As a Ford F150 owner, the thrill of acceleration is unmatched, until the moment the check engine light starts flashing. I’ve been there, and it’s a gut-wrenching sensation.

It’s not something that happens often, but when it does, it’s a clear sign of trouble under the hood. Ignoring it will lead to bigger expenses later on.

In this post, I’ll share insights gleaned from my encounters and research on why your Ford F150’s check engine light might flash during acceleration, to help you handle the situation with ease.

Why Does Ford F150 Check Engine Light Flash When Accelerating?

A flashing check engine light in your Ford F150 while accelerating signals to engine misfire. This can happen due to ignition issues, damaged wires, cylinder misfires, a faulty catalytic converter, or water accumulation in the CAC. You’ll need to replace any damaged components and drain water from the CAC to resolve this issue.

Let’s talk about the root causes in more detail first:

Why Ford F150 Check Engine Light Blinks When Accelerating

1. Fault Within Ignition System

The ignition system starts the engine by creating a spark.

In some F150 variants, usually F150 EcoBoosts, the parts responsible for this spark, such as spark plugs and ignition coils, can wear out over time.

This wear and tear, especially in demanding engines, can lead to misfires. 

Misfires trigger the check engine light as the onboard computer senses a deviation from the engine’s normal performance.

2. Damaged Wire/Wire Harness Near the Engine

The engine has lots of wires connecting different parts.

If these wires get damaged due to heat, rubbing, or a bump, it can mess up how the parts communicate with each other.

Even worse, sometimes critters end up chewing through the wires, which has already happened to a couple of F150 users.

Accelerating can stress these damaged wires even more.

When communication between engine components is compromised, the check engine light is triggered to alert you to a potential problem.

3. Fuel Injectors Are Worn Out

When fuel injectors become dirty or worn out, they often lead to cylinder misfires, disrupting the combustion process’s efficiency.

The check engine light comes on to signal that the engine isn’t running as smoothly as it should.

If you notice your F150 jerking or shaking during acceleration, it’s a telltale sign of this issue.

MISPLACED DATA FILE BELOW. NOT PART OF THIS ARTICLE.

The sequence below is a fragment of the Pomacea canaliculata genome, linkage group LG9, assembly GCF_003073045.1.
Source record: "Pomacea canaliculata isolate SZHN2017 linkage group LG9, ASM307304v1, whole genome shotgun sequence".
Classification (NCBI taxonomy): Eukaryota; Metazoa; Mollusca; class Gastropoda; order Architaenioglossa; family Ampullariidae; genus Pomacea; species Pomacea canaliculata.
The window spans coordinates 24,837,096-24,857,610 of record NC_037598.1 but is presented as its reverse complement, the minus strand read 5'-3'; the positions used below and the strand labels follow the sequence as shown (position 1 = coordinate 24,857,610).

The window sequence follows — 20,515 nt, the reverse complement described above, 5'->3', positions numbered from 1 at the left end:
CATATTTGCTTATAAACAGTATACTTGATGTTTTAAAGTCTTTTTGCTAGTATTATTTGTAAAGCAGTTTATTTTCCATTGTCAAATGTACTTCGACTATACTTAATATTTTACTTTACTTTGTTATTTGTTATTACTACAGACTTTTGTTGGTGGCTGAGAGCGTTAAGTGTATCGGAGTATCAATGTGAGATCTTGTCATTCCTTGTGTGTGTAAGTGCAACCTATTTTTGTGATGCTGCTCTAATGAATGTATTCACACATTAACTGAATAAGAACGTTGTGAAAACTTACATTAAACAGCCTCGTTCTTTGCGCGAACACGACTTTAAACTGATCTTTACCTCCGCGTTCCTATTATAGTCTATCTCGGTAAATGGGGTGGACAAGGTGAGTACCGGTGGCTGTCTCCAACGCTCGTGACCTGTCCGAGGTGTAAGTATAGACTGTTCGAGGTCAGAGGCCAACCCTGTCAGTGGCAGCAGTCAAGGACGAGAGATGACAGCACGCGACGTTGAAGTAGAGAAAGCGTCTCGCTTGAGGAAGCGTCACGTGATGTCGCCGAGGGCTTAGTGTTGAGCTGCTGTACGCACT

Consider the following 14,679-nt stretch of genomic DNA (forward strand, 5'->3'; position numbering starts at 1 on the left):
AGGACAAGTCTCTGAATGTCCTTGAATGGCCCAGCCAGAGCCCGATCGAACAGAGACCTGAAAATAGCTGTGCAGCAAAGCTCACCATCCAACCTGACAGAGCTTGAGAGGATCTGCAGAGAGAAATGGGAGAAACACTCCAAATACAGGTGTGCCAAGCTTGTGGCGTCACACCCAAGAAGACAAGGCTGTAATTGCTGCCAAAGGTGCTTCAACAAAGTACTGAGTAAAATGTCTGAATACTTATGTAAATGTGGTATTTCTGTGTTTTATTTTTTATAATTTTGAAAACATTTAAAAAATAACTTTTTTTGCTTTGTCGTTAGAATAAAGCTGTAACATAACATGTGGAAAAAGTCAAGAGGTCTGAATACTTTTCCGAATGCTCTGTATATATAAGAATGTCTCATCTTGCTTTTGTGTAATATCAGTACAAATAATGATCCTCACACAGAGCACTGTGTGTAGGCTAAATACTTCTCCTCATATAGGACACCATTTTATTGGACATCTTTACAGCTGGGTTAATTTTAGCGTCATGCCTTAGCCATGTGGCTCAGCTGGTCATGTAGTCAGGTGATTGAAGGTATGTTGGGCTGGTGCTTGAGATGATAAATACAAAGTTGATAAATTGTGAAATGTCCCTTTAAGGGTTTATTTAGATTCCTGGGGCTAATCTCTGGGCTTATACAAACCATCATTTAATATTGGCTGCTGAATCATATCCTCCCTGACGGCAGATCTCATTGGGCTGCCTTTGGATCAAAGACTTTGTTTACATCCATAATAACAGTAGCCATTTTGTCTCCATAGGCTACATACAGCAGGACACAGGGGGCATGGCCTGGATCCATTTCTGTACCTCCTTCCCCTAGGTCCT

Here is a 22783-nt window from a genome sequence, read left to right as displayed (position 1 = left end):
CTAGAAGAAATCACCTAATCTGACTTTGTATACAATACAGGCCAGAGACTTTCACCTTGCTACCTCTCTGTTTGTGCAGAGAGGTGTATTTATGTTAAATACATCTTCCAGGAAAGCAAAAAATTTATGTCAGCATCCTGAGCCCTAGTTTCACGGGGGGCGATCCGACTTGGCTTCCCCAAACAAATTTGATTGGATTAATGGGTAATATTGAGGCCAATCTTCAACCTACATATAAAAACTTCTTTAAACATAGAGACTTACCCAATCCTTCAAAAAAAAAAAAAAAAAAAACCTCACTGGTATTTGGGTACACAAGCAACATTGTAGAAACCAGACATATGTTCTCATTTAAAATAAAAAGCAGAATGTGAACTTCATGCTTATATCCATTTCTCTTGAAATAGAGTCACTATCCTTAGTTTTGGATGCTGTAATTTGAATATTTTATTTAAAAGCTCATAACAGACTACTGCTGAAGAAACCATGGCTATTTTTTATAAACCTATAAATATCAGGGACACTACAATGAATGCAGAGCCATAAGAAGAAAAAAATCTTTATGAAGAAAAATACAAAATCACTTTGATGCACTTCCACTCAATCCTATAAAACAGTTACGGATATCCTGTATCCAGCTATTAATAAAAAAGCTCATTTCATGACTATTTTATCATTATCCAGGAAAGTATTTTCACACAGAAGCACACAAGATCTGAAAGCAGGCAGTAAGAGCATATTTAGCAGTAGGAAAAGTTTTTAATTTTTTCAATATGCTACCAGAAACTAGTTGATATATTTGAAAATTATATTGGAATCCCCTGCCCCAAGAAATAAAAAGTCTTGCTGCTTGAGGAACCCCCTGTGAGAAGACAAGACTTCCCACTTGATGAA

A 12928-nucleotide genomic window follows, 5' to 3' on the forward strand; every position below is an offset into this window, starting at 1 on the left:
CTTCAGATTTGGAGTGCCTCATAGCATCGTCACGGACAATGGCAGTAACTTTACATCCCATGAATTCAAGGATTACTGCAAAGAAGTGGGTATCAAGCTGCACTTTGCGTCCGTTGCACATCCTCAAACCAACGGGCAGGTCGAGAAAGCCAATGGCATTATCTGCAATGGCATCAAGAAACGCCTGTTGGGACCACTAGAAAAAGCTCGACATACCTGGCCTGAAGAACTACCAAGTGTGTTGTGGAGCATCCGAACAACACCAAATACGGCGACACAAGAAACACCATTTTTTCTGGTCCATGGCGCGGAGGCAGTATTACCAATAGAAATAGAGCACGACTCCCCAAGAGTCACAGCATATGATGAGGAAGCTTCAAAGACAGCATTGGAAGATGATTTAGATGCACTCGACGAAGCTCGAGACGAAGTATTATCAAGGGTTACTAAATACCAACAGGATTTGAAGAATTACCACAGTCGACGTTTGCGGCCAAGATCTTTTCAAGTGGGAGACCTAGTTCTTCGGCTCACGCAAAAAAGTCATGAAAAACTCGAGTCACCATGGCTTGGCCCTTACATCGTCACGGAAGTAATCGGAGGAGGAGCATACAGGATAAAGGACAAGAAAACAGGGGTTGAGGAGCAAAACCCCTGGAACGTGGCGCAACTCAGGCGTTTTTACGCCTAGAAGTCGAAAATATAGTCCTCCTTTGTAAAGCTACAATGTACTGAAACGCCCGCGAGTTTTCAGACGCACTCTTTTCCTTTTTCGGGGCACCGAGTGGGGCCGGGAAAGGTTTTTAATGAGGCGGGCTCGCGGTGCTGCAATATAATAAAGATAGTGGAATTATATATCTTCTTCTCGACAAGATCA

4. Bad Catalytic Converter

The catalytic converter is important for cleaning up harmful emissions from the engine.

If it’s not working right, it can cause the check engine light to flash.

A faulty converter might let exhaust gases go back into the engine, causing misfires, especially when you’re accelerating.

The check engine light warns you that the emission control system needs attention.

5. Water In The CAC

The Charge Air Cooler (CAC) is part of the turbocharging system.

If water gets ingested into it, which often happens during rainy seasons, it can cause issues.

During acceleration, the turbocharger works harder, and if water is present in the CAC, it can disrupt the turbocharging process.

This can lead to misfires and a flashing check engine light.

How To Fix A Blinking Check Engine Light When Accelerating In F150?

There are a couple of things you can do to make your F150 stop flashing that engine light while you accelerate. Let’s go through all of the things you can do in detail.

1. Fix The Ignition System

This fix can help you out with a messed-up ignition system and also help with problems with the cylinders.

  • Scan for ignition trouble codes and consult manuals.
  • Inspect spark plugs and coils for wear, fouling, or deposits.
  • Remove plugs and check, examine coils for damage.
  • Disconnect the battery and clear the coil debris with compressed air.
  • Unplug connectors; remove and replace coils/plugs.
  • Apply anti-seize and dielectric grease as needed.
  • Ensure tight bolts; replace if rounded (M5-0.8 x 25mm).
  • Check wells for debris and clean. Reconnect and start the engine.
  • Wipe off excess dielectric grease; optionally apply to battery terminals.

If you’ve never performed DIY repairs on your truck before, I’d suggest you watch this video first: